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Tiki Central Forums Beyond Tiki Is it wrong to not want kids...?
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Is it wrong to not want kids...?
tikivixen
Tiki Socialite

Joined: Aug 28, 2002
Posts: 724
From: Vallejo CA
Posted: 2004-07-26 2:28 pm   Permalink

I'd like to bring up a simple point. Pets such as cats and dogs and children differ simply in that pets--although they are not literally a part of you, created from your own flesh as your human children are--are capable of something most people of any age find difficult if not impossible...unconditional love.

And we all need that, hm?

Therefore, I feel that it's great to have both, for your child's sake and your own.

My testimonial: I remember all too well as a little kid when my dad was mad at me I'd go hug my kitty Jeremy and tell him my troubles. He'd always listen to me and lick my fact and purr and I would feel so much better. I know too that my dad got much the same kind of comfort from Jeremy when I was being a brat and saying lovely kid things like "I hate you, Daddy!"

Jeremy enriched both our lives.

For those who are not interested in having kids, animals provide particularly important companionship and love throughout life. For those with kids, the lessons animals can teach about unconditional love and trust are invaluable for both parents and kids. (And they teach responsibility too, I might add...if you can't even care for your cat, you'd better think twice about that baby!)

This leads me to another thought: dogs ARE more like kids than cats. They need more from you, and so, as posters above have observed, dogs manifest negative/abusive/neglectful parenting in their behavior just as kids do. Hence, seeing if you can make time for a dog in your life might be a good way of working up to a kid for those who have doubts about the subject.

John, I don't think taking classes and educating yourself about childbirth and childrearing before you have kids is a bad idea! I don't know about requiring it legally, but I do think that since we as a society have seen such an erosion of the supportive family structure in recent generations, creating that kind of environment through other means is very positive indeed.

I've had several friends give birth for the first time in their thirties, and the worst thing for them was feeling so alone in it--hubby off at work, many friends childless, other friends who do have kids living far away, working themselves, whatever, no mom or aunts or sisters nearby to help and teach. Sheer loneliness a lot of the time (no matter how much you love your kids, they are not the greatest conversationalists for quite a few years!) until they learned to network with other moms in the same boat.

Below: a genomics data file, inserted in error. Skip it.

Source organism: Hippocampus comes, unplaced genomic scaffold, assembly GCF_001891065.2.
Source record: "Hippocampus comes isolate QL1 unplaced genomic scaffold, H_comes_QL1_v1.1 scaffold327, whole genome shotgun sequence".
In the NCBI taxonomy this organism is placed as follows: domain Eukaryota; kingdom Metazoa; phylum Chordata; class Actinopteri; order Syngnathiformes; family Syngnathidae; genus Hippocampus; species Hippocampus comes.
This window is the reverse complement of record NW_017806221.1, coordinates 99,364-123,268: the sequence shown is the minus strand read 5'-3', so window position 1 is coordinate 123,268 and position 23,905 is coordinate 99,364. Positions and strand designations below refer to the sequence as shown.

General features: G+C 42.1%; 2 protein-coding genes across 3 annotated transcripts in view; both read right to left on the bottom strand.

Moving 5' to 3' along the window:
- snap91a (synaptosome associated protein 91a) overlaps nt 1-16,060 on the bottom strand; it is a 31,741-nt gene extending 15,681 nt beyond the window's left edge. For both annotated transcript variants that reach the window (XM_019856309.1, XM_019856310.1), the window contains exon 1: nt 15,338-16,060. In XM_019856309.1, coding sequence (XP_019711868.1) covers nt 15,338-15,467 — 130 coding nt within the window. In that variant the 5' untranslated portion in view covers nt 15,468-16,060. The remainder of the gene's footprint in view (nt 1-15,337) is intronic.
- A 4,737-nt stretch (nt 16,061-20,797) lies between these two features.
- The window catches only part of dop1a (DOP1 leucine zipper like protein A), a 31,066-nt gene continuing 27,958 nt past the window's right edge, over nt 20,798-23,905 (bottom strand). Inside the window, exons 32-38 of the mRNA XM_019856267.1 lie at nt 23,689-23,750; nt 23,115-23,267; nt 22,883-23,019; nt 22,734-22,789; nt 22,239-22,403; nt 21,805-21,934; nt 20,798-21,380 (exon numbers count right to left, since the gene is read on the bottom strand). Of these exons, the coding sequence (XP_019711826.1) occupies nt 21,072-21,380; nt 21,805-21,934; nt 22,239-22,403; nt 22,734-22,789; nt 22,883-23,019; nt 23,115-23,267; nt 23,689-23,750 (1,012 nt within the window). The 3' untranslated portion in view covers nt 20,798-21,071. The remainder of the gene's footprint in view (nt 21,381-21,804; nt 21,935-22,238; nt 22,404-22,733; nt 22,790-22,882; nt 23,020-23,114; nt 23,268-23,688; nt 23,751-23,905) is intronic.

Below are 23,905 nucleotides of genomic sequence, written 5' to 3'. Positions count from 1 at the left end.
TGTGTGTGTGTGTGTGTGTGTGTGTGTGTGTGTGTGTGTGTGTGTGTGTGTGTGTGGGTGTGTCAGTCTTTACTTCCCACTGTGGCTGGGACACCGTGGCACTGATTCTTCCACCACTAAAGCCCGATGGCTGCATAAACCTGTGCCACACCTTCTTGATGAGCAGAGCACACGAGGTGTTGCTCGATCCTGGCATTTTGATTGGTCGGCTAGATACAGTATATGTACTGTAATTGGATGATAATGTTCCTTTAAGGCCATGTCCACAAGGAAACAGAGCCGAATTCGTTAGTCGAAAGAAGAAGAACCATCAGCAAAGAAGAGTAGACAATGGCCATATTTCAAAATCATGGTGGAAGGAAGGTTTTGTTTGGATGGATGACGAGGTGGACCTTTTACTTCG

And, I might add, those friends of mine are all very glad they did so much research beforehand. I sure as heck will if my time ever comes.

One last thought: someone above said they'd never heard anyone with kids compare the loss of a pet to the loss of a child. That statement is meaningless to me. My friend Erica, for example, loves her animals and her child with equal intensity, but recognizes that they're just inherently different kinds of loves.


In other words, I wouldn't use the word "compare". The point is, love is love. There's no need to play "my love is better than your love." There are parents out there who hate their kids, and pet owners who would die for their animals. To each his own; but what I love equally to see is a good, responsible parent raising their child with love and attention and respect, and a good, responsible pet owner wholeheartedly returning the unconditional love and loyalty their critter gives them.

This is a fascinating and worthwhile thread. Thanks so much to everyone who's contributed.

Lisa aka tikivixen



 
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suzywong
Tiki Socialite

Joined: Feb 22, 2003
Posts: 161
From: New Orleans Upper 9th ward
Posted: 2004-07-26 7:52 pm   Permalink

Quote:

On 2004-07-26 14:28, tikivixen wrote: